Prone to psychological and medical contagions

Carol Tavris at Skeptic (the Shermer one):

American culture is prone to psychological and medical contagions. An idea catches fire, seeming to be a plausible and important explanation of a familiar problem — depression, anxiety, eating disorders, sexual dissatisfaction. The idea outruns evidence. Experts emerge to treat people suffering from the problem, exploiting the most credulous. They open clinics. They give prestigious lectures and write books. They make fortunes. They blur the diverse possible origins of a person’s difficulties, attributing them all to the latest explanation.

Throughout the 1980s, the hot explanation was childhood sexual abuse: you have an eating disorder? Your father (or grandfather, or uncle, or close family friend) probably molested you. You don’t remember that? You repressed the memory. In the 1990s, it was Multiple Personality Disorder: your other personality remembers the bad stuff; let me give you a little sodium amytal to bring it out. In the 2000s, it was PTSD (Post Traumatic Stress Disorder), said to apply to all traumatic experiences from war to an unwanted touch on the shoulder. Tearful sufferers tell horrific personal stories, and who could doubt them? Who wants to be accused of being misogynist, antifeminist, or simply cold and heartless?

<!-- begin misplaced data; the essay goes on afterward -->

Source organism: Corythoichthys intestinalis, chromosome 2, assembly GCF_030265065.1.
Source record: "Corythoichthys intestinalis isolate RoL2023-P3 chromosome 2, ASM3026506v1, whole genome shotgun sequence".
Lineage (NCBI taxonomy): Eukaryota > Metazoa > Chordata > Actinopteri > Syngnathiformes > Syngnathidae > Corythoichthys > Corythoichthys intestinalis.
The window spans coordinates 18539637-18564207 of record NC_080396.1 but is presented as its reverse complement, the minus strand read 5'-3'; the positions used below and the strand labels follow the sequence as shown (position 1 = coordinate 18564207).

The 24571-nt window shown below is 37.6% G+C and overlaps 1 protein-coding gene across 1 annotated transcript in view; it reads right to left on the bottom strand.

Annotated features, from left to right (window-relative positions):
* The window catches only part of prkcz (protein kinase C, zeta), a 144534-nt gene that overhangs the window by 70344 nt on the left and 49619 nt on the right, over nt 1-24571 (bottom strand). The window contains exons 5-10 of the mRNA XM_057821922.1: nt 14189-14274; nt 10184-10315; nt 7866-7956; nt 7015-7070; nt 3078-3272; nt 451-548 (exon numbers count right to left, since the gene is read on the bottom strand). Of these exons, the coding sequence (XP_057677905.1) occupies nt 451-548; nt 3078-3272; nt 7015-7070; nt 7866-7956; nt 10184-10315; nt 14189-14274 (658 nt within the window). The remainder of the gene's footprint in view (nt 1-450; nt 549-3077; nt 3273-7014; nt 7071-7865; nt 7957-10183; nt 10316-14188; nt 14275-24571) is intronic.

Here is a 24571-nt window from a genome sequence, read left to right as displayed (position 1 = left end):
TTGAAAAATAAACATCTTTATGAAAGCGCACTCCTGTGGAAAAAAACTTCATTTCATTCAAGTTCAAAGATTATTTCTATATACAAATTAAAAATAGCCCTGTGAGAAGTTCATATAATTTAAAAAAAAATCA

There were also tributaries, like the Satanic Panic and UFOs/close encounters.

I am old enough to have lived through too many of these social contagions, seeing how they rise, generating more and more believers and patients while trampling skeptics and doubters; and how, over time, as patients’ symptoms worsen, as cases of family devastation escalate, as recanters begin telling their stories, we start hearing the other side — from researchers, practitioners, and intrepid journalists.

I hope we get to that hearing the other side part soon. The other side has been talking all along, but the hearing part is still way down the road.

Today, once again, the public is hearing only one side of an emotionally compelling issue: the transgender story. Once again, distinctions are ignored, this time between people for whom identification with the other sex began in early childhood and those whose rapid onset gender dysphoria started during adolescence. Yet the difference between the two groups is itself a fascinating and puzzling phenomenon. Historically and cross-culturally, it is not uncommon for some very young children, mostly boys, to reject their natal sex early on and grow up to be gay or to live in an official, socially accepted category, a “third sex,” such as berdache among Native Americans (the term is now “two-spirit”), hijra in India, muxe in southern Mexico. But the last decade has seen an explosion of rapid onset gender dysphoria, which is occurring mostly among adolescent girls who are unhappy with their bodies and their sexuality and are persuaded that this discomfort is a sign they might be transgender.

If only they could be persuaded that this discomfort is a sign that they might be feminists.

More later.

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